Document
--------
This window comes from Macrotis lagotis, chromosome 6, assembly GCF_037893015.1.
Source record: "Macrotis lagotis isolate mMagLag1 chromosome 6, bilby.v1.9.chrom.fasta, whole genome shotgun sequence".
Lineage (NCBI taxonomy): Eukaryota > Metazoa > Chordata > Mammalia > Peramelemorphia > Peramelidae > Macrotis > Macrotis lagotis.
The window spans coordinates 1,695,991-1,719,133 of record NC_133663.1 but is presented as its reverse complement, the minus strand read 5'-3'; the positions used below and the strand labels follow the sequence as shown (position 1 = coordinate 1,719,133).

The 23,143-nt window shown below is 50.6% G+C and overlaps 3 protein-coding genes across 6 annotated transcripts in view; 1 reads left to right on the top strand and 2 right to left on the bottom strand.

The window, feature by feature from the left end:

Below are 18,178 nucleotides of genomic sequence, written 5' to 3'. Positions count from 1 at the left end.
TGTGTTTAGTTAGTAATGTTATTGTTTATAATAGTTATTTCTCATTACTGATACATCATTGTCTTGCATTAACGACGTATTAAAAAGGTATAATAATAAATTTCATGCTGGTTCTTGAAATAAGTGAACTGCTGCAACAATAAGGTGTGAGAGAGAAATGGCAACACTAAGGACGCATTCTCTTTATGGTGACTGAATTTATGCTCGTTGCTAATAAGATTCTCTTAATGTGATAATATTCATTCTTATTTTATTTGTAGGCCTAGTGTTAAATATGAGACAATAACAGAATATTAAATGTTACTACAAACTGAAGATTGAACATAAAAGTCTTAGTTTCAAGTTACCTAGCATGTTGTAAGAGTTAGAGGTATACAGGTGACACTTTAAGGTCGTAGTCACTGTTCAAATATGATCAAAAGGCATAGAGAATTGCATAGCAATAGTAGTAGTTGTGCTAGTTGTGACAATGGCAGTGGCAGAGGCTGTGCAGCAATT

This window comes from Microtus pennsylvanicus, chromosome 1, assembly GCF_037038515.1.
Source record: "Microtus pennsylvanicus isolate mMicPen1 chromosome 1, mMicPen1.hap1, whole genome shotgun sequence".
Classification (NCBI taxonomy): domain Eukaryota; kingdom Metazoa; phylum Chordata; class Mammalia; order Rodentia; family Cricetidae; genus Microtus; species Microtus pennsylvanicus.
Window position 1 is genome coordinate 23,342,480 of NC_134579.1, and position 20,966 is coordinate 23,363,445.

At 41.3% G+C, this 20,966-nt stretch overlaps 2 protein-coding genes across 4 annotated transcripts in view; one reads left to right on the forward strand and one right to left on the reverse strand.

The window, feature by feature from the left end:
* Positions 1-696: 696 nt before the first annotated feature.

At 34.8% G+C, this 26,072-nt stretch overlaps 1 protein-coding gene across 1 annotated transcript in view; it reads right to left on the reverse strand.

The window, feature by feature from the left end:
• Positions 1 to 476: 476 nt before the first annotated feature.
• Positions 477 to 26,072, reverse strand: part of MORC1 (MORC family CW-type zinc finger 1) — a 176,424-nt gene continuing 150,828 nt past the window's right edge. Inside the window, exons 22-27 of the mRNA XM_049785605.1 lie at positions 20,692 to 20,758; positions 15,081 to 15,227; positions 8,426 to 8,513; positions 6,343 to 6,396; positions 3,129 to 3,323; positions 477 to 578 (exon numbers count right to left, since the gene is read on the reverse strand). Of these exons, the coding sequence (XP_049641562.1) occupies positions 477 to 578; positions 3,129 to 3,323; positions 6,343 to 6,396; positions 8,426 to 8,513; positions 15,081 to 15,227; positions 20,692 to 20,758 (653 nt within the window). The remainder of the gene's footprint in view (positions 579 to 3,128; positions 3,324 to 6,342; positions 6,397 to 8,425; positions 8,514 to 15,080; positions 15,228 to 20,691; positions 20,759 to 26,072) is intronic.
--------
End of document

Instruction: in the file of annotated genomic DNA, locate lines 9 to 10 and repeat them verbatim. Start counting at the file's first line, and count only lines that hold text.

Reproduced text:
This window comes from Microtus pennsylvanicus, chromosome 1, assembly GCF_037038515.1.
Source record: "Microtus pennsylvanicus isolate mMicPen1 chromosome 1, mMicPen1.hap1, whole genome shotgun sequence".